Many of us started noticing the human touch in a way we never had before the pandemic. For those of us who were under lockdown alone for months, without friends or family, missed it. The benefits of human touch, go beyond just spreading joy. Human touch can make us feel grounded, safe, secure, and loved. That’s the power of touch. That’s the power of a single hug.
Giving and receiving hugs on the daily is known to promote our physical and mental well-being. Since January 23 marks the observance of National Hugging Day in the USA, we reached out to Dr Miloni Sanghvi, Psychologist and Outreach Associate at MpowerMinds, to break down the benefits of hugging for us. Read on to know why you should make hugging a part of your daily routine (with consent, of course)!
One tends to feel less stressed, and perhaps even let out a sigh of relief, when they receive a warm embrace. Professor Tiffany Field from the University of Miami explains that hugging “stimulates pressure sensors under the skin that send messages to the vagus nerve”. As the vagus nerve activity increases, our nervous system slows down, decreasing our heart rate, blood pressure and our cortisol (stress) levels.
As social beings, we love to feel loved by others. Hugging fulfils this innate need. Hugging releases the hormone oxytocin, AKA “the cuddle hormone”. The release of oxytocin has shown to have soothing effects and is linked to feelings of happiness. Oxytocin is also the hormone that is released during sex and after childbirth—both are joyful, intimate experiences of when you’re bonding with a loved one.
In addition to feeling loved, hugging can boost our confidence. A study conducted at UCLA shows that oxytocin-release is linked to improved self-esteem. A hug is a relational act and at the most fundamental level, we’re expressing to the recipient that we care for them. A simple reminder that we are capable of being loved and of giving love, can boost our confidence remarkably.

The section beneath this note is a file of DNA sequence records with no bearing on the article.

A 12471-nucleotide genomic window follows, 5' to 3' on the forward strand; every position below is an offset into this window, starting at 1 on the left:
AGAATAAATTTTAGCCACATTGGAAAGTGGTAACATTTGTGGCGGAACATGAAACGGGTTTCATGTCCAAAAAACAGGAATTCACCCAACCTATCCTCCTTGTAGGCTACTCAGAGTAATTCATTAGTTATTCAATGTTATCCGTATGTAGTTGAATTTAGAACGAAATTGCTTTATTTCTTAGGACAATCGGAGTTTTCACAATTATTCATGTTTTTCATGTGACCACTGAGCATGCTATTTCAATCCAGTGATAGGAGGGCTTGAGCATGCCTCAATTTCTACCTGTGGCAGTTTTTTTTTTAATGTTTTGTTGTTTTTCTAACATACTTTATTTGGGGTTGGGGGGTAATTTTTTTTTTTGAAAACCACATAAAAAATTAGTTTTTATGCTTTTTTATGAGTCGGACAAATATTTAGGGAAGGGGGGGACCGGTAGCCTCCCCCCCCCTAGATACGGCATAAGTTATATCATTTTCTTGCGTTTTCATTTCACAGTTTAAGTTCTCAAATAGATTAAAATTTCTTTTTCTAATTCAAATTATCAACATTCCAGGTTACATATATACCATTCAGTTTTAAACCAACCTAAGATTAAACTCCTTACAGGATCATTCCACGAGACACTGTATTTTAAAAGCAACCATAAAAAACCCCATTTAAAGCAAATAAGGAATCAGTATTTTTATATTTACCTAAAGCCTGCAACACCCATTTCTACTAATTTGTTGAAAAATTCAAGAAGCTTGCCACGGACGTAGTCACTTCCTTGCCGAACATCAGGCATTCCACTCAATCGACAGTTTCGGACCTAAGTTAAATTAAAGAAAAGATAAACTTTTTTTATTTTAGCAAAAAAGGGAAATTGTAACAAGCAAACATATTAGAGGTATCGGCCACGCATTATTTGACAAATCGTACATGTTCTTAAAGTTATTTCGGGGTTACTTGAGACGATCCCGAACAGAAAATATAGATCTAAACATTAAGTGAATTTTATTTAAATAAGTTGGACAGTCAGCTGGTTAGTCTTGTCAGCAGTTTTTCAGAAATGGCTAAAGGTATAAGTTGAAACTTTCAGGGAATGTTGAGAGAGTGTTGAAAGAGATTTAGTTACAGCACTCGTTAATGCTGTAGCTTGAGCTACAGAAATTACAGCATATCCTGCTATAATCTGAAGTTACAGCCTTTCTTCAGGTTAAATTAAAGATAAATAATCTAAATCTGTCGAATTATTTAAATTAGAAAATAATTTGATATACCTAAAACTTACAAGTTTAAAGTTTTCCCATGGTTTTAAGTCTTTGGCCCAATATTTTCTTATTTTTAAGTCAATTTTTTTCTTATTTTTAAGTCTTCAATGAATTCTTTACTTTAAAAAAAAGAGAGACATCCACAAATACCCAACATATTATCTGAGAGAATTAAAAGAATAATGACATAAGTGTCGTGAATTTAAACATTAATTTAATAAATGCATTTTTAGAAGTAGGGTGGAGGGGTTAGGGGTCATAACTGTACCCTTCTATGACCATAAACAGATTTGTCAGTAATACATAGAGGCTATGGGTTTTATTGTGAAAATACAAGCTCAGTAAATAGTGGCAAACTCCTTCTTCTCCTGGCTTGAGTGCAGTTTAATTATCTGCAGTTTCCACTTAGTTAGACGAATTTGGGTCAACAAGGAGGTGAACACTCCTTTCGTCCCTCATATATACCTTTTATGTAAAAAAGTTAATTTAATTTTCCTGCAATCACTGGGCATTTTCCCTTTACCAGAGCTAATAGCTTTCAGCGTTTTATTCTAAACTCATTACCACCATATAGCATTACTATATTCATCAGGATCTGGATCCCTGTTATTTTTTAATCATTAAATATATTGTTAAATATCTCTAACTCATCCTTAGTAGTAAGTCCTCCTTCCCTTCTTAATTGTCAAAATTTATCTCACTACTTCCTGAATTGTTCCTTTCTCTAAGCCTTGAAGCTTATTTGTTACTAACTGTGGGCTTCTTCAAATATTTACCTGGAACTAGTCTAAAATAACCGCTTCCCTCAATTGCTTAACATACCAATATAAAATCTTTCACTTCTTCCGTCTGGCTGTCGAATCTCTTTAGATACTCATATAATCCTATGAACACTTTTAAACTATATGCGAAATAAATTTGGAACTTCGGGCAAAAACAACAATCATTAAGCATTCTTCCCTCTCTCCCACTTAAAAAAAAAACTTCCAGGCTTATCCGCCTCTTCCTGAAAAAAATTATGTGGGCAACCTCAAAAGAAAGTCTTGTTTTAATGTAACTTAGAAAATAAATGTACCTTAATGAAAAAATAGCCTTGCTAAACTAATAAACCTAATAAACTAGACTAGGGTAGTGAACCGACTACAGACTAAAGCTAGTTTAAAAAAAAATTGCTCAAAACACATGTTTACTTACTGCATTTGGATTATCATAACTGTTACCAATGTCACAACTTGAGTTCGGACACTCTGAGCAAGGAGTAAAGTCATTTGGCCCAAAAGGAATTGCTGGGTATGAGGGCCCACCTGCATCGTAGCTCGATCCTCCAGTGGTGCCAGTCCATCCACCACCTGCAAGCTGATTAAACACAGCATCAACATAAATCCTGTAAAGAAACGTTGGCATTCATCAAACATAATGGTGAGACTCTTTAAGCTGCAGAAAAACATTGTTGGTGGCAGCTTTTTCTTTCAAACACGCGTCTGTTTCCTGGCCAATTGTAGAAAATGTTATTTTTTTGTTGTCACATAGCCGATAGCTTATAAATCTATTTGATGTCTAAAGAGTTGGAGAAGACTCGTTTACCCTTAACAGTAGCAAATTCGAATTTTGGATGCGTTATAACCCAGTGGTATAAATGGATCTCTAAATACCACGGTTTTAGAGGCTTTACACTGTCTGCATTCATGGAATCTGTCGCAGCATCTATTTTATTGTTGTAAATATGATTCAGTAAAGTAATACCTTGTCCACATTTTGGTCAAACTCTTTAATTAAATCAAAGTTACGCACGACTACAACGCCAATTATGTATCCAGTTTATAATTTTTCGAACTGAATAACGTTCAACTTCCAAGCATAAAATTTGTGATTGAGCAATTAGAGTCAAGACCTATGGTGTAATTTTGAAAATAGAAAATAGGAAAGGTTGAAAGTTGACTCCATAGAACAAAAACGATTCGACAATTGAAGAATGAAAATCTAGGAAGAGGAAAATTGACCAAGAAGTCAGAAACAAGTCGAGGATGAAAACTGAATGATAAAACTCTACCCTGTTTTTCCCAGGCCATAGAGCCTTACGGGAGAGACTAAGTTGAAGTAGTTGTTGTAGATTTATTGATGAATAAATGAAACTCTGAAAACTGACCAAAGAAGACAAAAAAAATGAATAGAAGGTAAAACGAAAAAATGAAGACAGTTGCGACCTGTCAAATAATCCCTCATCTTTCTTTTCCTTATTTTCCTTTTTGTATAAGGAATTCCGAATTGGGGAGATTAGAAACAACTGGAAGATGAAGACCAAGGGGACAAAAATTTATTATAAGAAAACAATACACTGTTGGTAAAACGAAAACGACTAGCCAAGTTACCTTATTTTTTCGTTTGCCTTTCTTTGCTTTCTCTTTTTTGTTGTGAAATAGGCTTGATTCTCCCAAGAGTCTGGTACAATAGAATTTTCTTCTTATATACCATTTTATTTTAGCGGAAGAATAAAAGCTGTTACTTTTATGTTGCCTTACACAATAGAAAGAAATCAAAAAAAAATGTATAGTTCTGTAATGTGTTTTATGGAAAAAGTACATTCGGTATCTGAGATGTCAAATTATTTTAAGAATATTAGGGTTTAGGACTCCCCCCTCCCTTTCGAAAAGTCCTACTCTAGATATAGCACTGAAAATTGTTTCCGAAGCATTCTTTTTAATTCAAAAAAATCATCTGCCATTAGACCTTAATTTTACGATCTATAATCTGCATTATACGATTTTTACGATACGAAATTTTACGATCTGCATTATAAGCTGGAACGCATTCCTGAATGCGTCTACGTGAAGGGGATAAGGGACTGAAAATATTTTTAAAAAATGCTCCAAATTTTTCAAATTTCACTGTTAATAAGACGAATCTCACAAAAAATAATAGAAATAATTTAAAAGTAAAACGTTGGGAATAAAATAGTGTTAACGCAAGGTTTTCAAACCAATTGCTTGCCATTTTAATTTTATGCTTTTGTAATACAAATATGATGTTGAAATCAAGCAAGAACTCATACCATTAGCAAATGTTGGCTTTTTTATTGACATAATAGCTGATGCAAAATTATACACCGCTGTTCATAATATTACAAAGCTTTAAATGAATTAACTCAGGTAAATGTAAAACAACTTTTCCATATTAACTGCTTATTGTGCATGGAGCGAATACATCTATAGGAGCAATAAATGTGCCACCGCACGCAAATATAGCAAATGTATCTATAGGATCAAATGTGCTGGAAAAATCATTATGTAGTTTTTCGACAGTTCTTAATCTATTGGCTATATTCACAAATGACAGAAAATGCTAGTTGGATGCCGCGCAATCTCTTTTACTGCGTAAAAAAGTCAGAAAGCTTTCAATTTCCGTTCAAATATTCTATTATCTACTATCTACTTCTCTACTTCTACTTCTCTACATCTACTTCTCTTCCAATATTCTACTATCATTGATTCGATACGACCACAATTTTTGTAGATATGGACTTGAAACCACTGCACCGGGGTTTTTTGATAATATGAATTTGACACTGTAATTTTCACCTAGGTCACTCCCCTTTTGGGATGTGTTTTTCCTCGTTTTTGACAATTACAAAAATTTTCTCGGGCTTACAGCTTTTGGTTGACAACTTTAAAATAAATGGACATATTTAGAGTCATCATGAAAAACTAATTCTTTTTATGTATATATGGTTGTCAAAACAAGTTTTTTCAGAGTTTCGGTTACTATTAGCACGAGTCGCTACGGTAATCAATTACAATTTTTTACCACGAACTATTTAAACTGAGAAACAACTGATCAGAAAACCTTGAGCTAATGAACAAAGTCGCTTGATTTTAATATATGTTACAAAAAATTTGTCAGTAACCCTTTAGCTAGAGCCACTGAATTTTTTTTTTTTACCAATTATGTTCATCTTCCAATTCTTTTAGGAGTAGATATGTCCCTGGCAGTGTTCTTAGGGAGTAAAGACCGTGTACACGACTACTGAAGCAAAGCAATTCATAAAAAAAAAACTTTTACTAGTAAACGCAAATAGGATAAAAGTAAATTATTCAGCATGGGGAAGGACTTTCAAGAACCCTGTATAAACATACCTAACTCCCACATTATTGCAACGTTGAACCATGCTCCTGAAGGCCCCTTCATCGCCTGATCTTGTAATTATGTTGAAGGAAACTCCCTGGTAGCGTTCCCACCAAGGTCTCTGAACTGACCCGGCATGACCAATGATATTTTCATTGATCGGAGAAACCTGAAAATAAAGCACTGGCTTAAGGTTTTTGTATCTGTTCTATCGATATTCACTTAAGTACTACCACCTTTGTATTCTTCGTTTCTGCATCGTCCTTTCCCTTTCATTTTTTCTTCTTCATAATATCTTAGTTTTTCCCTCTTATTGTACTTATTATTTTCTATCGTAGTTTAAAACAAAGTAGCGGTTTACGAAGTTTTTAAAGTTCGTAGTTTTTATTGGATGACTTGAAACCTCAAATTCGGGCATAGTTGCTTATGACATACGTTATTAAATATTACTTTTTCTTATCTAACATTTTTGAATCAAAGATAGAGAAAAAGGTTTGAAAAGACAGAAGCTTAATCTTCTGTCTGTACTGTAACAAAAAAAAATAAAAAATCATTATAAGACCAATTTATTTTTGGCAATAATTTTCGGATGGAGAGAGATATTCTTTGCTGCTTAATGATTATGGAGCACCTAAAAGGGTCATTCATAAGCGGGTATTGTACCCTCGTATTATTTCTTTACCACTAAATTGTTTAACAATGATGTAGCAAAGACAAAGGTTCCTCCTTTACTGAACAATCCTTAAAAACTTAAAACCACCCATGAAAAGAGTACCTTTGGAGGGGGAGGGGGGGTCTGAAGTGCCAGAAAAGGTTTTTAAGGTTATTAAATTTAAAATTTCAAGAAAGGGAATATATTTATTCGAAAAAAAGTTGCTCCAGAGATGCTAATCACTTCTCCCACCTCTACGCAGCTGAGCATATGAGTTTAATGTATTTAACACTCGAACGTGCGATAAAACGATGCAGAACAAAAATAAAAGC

The stress-reducing effects of hugging have also shown to keep us physically healthier in the long run and protect us against physical illnesses. In a study by Cohen and his colleagues with over 400 participants, they found that hugging may reduce the chance of a person falling sick. The participants who perceived themselves as having strong social support and received hugs regularly were less likely to get sick. This group experienced lesser severe symptoms and/or recovered more quickly in comparison to their counterparts who had little or no support and did not receive hugs.
During a time when a loved one is suffering a substantial personal or professional loss, we hug the grieving to provide them with a sense of comfort and security. It’s our way of communicating “I’m here with you“ and “We’ll get through this”. These relational cues help alleviate a sense of isolation that one may feel in distressing times.
Whether you hug someone to celebrate a victory or simply to show affection, you are displaying warmth and happiness and connecting more deeply with each other. You are opening up your arms wide and physically inviting someone into your personal space. Its energy is felt in the present moment; a shared present moment.
In our ever-busy lives, we are spending long hours online, browsing through social media and consuming information digitally. As a consequence, we are reducing our physical interactions. This increases a sense of isolation and disconnect and leads to unhappiness and dissatisfaction.
A simple remedy? Hugs!
Whether you’re hugging your spouse, parent, child, sibling, relative, friend, teacher or your beloved fur baby, ensure that you get in your daily dose of hugging. You may even want to make it the first thing you do after you wake up and the last thing before you go to bed.
Hugging may not come naturally to you, you may feel nervous about embracing someone. Start by asking family or friends that you feel closest to; they may just be pleasantly surprised.
There’s abundant research to show that hugging has numerous positive effects on the brain and body. The hug is, indeed, as Munna Bhai described, a ‘jadoo ki jhappi’!
When was the last time you hugged someone? Please share it with us in the comments below!
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